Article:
Over centuries, there have been people who have designated themselves as Christian and, at the same time, have done their best to twist the will of God into justification for slavery, declaration of war (calling it a just war), and the assassination of leaders for their political views or their oppression of ethnic minorities.

In today’s gospel-reading, Jesus assures his disciples that God will give them the Spirit of Wisdom and Peace to guide them in bringing justice, compassion, mercy and forgiveness to those around them and to the people among whom they live and to whom they minister. Might it not have been that same Spirit who led the leaders of the early Christian community in Jerusalem to the very practical decision of sparing the Gentile converts in Antioch and elsewhere from the risk and fear that would surely have been linked to adult circumcision?

The words attributed by John to Jesus in his long exhortation at the Last Supper, just before Jesus went to his death, are words of promise, encouragement and hope, intended to stand them in good stead when he was no longer physically present among them. Through his presence among them, he had taught them to love, to be compassionate, to persevere in reaching out to others. After his resurrection, he breathed on them the gift of peace and promised them the gift of the Spirit to sustain them in whatever they had to encounter. We know from our own experience that we can be sustained by the inspiration of people who have guided us in life and are no longer with us. We can find ways of putting into practice whatever it was with which they inspired us. There is a richness of presence in the reality of absence, but, to appreciate it, we need to take time to reflect and ponder.

We know that there have been times in our lives when we have put our human expectations on God, on Jesus. We have wanted, even expected, them to act according to our timing. However, we have long since learned that prayer is not a tool for controlling God, that we can’t control God to act in our timing or in our way. We have an expression in English: “Expectations are a down payment on bitterness”. Whenever we project our expectations onto others, including God and Jesus, we might find ourselves disappointed or full of bitterness and resentment when they don’t comply with what we want or when we want it.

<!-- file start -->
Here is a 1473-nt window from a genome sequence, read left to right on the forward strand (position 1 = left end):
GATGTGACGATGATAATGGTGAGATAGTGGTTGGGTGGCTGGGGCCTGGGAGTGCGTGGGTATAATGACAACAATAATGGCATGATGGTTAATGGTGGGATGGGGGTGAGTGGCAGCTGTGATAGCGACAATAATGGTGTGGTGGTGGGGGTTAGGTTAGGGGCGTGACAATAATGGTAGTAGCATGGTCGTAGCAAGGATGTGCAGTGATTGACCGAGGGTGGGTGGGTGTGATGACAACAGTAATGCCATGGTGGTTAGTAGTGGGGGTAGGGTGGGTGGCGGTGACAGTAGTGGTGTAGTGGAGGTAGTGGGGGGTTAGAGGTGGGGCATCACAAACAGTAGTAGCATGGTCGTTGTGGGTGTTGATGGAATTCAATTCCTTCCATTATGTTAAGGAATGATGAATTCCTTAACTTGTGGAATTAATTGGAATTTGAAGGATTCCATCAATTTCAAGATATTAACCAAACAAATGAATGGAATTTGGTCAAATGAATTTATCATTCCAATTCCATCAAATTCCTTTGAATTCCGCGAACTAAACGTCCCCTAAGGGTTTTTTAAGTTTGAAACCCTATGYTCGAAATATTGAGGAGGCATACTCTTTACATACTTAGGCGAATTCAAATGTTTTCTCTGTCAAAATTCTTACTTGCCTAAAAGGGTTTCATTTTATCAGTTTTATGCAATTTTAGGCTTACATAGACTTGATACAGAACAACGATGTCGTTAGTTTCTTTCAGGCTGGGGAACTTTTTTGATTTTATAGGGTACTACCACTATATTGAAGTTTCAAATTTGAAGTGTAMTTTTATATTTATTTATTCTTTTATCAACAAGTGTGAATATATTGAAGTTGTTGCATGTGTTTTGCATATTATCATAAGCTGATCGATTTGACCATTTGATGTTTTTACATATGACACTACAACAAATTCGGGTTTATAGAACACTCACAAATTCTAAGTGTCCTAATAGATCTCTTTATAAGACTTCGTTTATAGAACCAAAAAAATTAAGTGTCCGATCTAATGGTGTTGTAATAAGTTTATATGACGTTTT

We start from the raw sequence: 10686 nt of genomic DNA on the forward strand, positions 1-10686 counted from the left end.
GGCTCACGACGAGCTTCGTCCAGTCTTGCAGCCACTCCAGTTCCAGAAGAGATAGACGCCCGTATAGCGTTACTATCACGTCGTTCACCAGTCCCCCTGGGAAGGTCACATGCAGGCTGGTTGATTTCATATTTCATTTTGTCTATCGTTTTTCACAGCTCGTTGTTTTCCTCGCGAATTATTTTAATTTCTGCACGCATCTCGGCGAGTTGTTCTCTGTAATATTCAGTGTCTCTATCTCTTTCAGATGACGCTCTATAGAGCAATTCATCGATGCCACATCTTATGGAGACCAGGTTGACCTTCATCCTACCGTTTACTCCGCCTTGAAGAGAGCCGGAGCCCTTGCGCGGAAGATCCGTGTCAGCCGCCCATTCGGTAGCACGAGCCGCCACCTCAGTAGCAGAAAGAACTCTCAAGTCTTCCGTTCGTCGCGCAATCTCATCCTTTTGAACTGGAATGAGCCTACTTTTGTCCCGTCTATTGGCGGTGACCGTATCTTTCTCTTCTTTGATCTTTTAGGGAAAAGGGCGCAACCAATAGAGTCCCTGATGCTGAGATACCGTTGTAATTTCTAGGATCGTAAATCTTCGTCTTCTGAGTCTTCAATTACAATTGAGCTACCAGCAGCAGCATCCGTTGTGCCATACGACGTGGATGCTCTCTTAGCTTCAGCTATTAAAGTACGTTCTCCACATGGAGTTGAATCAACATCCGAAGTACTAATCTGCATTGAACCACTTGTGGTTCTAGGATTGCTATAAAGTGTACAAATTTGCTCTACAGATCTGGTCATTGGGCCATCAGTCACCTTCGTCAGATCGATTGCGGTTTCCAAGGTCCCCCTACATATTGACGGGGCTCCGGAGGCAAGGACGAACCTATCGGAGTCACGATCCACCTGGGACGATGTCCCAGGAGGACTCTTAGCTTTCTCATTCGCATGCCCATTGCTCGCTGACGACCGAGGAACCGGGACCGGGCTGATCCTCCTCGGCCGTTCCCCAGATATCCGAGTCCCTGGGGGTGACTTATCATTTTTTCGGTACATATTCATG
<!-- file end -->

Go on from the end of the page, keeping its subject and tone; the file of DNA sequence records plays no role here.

What Jesus says in today’s gospel-reading is his response to the question put to him by Judas, a disciple who is distinguished from Judas Iscariot, a different man altogether. Judas asked Jesus why he (Jesus) was entrusting his friends with his message: “Why is it that you are about to make yourself known to us but not to the world?” (John 14, 22) The answer which Jesus effectively gives him is: “Because a loveless world is a blind world, a deaf world…and this is God’s message not mine…it can only be delivered by those who love me and who love God.” What is fascinating about this is that it amounts to Jesus putting expectations on the disciples, on us who follow in their footsteps. And Jesus is patient enough to wait for us to do that in God’s time, in the Spirit’s time, for as long as it takes us to absorb the expectation which he is putting on us. And he loves us so much that he’s not going to rush us. Eventually it will dawn on us that his Spirit dwells with us, deep in our heart. Then we’ll spring into action.